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American wins Marathon

Update -- 9:45 a.m.

American Meb Keflezighi has won the Boston Marathon, a year after a bombing at the finish line left three dead and more than 260 people injured.

Keflezighi is a former New York City Marathon champion and Olympic medallist.

He ran the 26.2 miles from Hopkinton to the finish on Boylston Street in Boston's Back Bay on Monday in 2 hours, 8 minutes, 37 seconds.

Keflezighi held off Wilson Chebet of Kenya who finished 11 seconds behind. The 38-year-old from San Diego looked over his shoulder several times over the final mile. After realizing he wouldn't be caught, he raised his sunglasses, began pumping his right fist and made the sign of the cross.

No U.S. runner had won the race since Lisa Larsen-Weidenbach took the women's title in 1985; the last American man to win was Greg Meyer in 1983.

And Boston Marathon survivor Marc Fucarile threw out the ceremonial first pitch before the Red Sox traditional Patriots Day game.

Fucarile, who lost his right leg in last year's bombing, walked with a prosthetic and a cane to the mound Monday before the game against the Baltimore Orioles.

The 35-year-old native of Stoneham, Mass., handed his cane to a companion, wound up and threw to former Red Sox outfielder Kevin Millar.

The pitch marked a return to Fenway Park for Fucarile, who married his longtime fiancee Jennifer Regan at Fenway last week. 

The couple had delayed their wedding while Fucarile recovered from serious injuries.


A large police presence greeted runners and spectators filtering in Monday morning for the Boston Marathon, a year after a pair of homemade pressure-cooker bombs near the finish line killed three people and wounded more than 260 others.

Despite heightened security, the mood was festive at the finish line on Boylston Street. Spontaneous applause broke out as a group of Boston police officers walked near the site of last year's twin bombing and children danced as the Rolling Stones' song "Start Me Up" blared over the loudspeakers.

About 36,000 runners registered for the race — the second-largest field in its history, many of them coming to show support for the event and the city that was shocked by the attack on its signature sporting event.

"I can't imagine the number of emotions that are going to be there," said Katie O'Donnell, who was running the marathon last year and made it 25 1/2 miles before she was stopped less than a mile from the finish line when the bombs exploded. "I think I'm going to start crying at the starting line and I'm not sure I'll stop until I cross the finish line."

The most obvious change for the 118th edition of the world's oldest annual marathon was the heavy security presence. State and local police officers were everywhere, even on the rooftops of some buildings.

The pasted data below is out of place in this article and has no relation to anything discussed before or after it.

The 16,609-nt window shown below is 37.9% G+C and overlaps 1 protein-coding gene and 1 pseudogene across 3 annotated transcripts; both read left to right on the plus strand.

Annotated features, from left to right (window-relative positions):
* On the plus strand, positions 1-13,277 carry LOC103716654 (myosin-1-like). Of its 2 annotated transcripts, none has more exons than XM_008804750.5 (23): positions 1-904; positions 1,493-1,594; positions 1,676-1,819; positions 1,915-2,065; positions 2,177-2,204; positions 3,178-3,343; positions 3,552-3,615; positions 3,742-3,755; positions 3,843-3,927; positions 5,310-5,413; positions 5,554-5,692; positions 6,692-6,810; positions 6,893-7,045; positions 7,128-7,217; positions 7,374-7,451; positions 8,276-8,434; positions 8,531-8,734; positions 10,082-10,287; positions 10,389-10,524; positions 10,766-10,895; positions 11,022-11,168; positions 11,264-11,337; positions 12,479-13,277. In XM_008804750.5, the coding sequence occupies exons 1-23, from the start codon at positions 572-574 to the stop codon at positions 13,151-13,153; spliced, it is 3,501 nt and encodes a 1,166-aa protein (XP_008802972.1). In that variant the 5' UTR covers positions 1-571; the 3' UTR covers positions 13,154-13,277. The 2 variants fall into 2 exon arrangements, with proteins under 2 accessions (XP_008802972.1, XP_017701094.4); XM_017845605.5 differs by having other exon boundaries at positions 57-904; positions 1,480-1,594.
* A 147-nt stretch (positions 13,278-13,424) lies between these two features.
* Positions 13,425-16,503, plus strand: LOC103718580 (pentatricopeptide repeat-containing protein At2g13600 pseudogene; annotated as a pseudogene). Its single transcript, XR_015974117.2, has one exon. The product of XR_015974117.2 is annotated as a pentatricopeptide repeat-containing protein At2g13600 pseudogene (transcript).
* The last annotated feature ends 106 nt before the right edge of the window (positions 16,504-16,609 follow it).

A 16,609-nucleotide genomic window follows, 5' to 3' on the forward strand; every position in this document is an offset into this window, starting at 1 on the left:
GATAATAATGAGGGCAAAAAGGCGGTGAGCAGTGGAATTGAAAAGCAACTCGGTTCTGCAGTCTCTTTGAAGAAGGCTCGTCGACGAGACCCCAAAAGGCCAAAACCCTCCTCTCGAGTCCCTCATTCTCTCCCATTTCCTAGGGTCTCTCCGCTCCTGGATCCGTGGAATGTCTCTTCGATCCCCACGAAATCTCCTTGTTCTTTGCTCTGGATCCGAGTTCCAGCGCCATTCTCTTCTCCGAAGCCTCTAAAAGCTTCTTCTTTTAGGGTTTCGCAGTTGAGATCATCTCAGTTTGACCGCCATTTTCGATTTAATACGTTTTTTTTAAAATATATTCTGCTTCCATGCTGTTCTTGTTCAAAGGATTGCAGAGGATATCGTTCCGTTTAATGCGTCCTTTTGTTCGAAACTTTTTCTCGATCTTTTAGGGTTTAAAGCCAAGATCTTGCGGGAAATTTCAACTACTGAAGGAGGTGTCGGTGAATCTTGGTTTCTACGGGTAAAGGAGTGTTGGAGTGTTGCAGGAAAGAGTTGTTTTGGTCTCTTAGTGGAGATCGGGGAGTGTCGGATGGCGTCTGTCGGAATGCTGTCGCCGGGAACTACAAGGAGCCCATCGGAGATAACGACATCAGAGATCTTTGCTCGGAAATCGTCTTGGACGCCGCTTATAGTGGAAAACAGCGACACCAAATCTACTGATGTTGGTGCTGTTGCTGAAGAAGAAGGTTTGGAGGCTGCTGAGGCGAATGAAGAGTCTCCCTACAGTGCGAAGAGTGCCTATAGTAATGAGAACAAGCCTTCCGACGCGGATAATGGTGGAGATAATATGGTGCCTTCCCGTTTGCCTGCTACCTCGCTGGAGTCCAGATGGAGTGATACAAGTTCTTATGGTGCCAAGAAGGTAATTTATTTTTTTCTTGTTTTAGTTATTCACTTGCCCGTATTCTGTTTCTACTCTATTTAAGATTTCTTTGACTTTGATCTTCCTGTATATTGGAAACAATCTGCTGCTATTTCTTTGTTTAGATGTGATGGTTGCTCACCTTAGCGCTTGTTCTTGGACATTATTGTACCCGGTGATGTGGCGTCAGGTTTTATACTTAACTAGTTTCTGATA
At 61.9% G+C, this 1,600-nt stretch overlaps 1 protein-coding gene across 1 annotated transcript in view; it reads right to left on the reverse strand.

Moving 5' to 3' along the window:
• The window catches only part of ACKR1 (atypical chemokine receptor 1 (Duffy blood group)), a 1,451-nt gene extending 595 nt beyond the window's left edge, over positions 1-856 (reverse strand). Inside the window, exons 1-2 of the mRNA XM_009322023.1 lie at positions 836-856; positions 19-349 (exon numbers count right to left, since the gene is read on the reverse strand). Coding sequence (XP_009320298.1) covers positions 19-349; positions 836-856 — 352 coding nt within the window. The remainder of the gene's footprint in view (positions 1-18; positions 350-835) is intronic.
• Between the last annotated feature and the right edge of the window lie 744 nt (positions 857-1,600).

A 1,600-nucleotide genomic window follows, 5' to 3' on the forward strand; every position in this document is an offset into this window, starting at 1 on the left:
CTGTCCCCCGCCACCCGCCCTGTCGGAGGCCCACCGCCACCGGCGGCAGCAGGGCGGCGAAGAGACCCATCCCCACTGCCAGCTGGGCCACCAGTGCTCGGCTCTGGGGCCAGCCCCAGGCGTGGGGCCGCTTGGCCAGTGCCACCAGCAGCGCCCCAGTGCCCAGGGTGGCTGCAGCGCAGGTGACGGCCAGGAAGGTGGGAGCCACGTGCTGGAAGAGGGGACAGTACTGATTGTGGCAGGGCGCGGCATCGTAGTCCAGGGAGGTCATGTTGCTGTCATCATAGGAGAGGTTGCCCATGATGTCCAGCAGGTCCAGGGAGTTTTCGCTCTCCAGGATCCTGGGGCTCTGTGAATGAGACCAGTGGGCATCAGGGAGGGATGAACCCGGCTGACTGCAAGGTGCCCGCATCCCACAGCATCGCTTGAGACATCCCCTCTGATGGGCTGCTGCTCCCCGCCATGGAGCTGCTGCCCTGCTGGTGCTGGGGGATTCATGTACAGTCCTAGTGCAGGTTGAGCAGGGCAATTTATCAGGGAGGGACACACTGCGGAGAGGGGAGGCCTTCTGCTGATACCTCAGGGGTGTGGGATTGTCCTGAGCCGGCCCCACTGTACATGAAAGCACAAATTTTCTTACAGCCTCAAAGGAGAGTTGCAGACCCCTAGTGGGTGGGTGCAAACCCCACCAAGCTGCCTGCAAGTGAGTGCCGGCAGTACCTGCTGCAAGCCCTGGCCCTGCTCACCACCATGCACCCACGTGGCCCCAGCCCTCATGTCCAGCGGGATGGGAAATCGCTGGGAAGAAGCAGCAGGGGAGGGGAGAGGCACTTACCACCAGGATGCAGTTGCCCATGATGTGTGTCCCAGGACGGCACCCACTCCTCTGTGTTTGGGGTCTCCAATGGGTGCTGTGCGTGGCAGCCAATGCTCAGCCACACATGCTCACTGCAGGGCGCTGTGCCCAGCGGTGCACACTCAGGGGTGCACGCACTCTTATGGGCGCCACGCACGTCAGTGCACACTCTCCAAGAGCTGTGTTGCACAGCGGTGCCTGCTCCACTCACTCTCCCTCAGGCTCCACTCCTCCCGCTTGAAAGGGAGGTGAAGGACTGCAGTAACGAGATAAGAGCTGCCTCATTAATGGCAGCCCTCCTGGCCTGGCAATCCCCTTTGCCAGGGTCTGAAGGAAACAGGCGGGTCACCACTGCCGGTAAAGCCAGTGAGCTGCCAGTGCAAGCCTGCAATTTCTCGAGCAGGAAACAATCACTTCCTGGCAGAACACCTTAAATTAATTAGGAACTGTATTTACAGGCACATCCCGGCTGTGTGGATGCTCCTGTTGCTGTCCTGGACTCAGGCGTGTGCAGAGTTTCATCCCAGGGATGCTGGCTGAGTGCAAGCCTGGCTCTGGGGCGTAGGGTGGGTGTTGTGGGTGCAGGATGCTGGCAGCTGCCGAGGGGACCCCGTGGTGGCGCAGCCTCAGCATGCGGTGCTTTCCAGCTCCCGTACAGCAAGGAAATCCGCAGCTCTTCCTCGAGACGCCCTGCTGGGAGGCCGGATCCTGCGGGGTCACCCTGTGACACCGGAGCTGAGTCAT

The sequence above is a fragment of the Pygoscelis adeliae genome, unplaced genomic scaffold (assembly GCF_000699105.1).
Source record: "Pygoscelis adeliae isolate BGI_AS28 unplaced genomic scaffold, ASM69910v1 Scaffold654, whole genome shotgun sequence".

Helicopters circled above and bomb-sniffing dogs checked through trash cans. Yet for all the security, the atmosphere was calm and friendly.

"I think everybody is being very pleasant," said Jean Bertschman, a Hopkinton resident who comes to watch the start of the marathon most years and had never seen anything close to this level of security. "I think it's going to be a very good race."

Buses bearing the message "Boston Strong" dropped off runners. A banner on one building read: "You are Boston Strong. You Earned This."

Spectators went through tight security checkpoints before being allowed near Hopkinton Common.

"There'll be considerably more police presence," Massachusetts Gov. Deval Patrick said Sunday on CBS' "Face the Nation." ''But we also don't want to have it, you know, kind of a race through a militarized zone. So it's about striking a balance, and I think we have struck that balance."

Runners attending the event will have to use clear plastic bags for their belongings, and fans hoping to watch near the finish line are encouraged to leave strollers and backpacks behind. More than 100 cameras have been installed along the route in Boston, and 50 or so "observation points" will be set up around the finish line "to monitor the crowd," the Boston Athletic Association said.

Patrick said there have been no specific threats against the race or the city for the Massachusetts holiday of Patriots' Day.

Race organizers expanded the field from its recent cap of 27,000 to make room for more than 5,000 runners who were still on the course last year at the time of the explosions, for friends and relatives of the victims and for those who made the case that they were "profoundly impacted" by the attack.

Lelisa Desisa of Ethiopia and Kenya's Rita Jeptoo, who crossed the finish line on Boylston Street about three hours before the explosions, will return to defend their championships. Desisa returned to Boston last fall to donate his first-place medal to the city as a gesture of support.

Jeptoo, who also won the race in 2006, said she is hoping for a third victory — and one she can enjoy.

"It was very difficult to be happy. People were injured and children died," she said of last year's marathon. "If I'm going to win again, I hope I can be happier and to show people, like I was supposed to last year."

Authorities say two ethnic Chechen brothers who lived in the former Soviet republic of Kyrgyzstan and the Dagestan region of Russia planned and orchestrated the marathon bombings on April 15, 2013.

Tamerlan Tsarnaev, 26, died following a shootout with police days after the bombings. Dzhokhar Tsarnaev, 20, has pleaded not guilty to federal charges and is awaiting a trial in which he faces a possible death sentence. Prosecutors say the brothers also killed MIT police Officer Sean Collier days after the bombings in an attempt to steal his gun.

The Canadian Press

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